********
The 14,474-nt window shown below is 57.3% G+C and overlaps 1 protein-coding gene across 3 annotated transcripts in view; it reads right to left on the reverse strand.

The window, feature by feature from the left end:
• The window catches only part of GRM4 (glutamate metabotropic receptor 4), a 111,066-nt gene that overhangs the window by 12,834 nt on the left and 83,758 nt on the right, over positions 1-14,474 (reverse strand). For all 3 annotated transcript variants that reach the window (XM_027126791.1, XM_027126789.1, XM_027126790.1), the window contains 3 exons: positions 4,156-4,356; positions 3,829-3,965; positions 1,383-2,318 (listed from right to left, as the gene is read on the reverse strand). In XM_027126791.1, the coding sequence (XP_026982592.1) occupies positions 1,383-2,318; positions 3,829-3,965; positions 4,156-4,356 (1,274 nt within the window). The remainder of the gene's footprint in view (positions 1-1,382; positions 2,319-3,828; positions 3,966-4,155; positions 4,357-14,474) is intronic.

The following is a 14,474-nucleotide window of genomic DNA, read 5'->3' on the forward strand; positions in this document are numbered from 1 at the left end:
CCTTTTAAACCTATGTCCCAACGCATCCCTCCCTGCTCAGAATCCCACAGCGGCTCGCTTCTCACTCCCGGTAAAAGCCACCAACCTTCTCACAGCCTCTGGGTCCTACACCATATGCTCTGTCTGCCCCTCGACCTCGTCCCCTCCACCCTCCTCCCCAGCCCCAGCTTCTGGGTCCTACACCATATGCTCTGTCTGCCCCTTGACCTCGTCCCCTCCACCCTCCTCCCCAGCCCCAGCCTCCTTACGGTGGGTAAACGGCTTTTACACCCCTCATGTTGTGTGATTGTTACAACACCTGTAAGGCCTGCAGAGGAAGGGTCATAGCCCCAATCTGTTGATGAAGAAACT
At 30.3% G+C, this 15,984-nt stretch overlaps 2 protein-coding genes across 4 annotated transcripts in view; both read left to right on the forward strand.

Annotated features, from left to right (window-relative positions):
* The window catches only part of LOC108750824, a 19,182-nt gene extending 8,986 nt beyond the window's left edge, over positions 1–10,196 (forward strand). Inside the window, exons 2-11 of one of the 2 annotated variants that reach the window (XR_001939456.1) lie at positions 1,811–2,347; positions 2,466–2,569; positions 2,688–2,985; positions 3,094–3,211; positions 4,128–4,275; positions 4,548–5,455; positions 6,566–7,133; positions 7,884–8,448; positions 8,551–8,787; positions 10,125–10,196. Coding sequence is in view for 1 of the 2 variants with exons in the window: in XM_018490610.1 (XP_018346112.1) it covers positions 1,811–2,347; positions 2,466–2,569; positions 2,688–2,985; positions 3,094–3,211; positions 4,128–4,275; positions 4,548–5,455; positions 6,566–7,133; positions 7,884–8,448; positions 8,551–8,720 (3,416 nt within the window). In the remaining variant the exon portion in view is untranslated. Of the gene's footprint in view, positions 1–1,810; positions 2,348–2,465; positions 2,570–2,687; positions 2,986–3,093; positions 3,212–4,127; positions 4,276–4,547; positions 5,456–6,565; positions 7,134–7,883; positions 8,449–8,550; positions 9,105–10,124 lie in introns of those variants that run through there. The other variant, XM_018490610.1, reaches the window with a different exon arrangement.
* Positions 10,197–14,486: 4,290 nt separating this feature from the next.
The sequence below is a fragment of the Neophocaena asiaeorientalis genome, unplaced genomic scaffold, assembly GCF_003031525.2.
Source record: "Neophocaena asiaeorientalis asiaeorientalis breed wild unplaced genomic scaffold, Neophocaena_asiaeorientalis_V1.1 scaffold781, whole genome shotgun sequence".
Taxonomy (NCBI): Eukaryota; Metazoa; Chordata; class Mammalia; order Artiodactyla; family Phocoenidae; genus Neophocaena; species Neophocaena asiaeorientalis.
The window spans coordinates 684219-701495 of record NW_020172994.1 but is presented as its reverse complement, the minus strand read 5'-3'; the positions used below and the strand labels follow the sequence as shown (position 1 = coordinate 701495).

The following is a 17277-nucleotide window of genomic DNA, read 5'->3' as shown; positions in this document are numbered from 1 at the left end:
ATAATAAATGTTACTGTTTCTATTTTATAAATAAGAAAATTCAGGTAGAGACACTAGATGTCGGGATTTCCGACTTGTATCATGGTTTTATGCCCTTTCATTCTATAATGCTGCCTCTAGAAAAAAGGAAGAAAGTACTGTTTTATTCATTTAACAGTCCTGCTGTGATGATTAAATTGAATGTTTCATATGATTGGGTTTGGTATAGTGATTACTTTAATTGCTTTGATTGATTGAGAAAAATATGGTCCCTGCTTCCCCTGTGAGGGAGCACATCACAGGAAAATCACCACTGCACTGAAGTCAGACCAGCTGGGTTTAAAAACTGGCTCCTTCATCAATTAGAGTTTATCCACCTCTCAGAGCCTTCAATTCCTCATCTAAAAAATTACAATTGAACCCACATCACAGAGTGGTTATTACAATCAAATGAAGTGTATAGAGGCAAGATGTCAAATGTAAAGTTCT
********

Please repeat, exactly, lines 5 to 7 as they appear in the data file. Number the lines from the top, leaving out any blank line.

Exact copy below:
CCTTTTAAACCTATGTCCCAACGCATCCCTCCCTGCTCAGAATCCCACAGCGGCTCGCTTCTCACTCCCGGTAAAAGCCACCAACCTTCTCACAGCCTCTGGGTCCTACACCATATGCTCTGTCTGCCCCTCGACCTCGTCCCCTCCACCCTCCTCCCCAGCCCCAGCTTCTGGGTCCTACACCATATGCTCTGTCTGCCCCTTGACCTCGTCCCCTCCACCCTCCTCCCCAGCCCCAGCCTCCTTACGGTGGGTAAACGGCTTTTACACCCCTCATGTTGTGTGATTGTTACAACACCTGTAAGGCCTGCAGAGGAAGGGTCATAGCCCCAATCTGTTGATGAAGAAACT
At 30.3% G+C, this 15,984-nt stretch overlaps 2 protein-coding genes across 4 annotated transcripts in view; both read left to right on the forward strand.

Annotated features, from left to right (window-relative positions):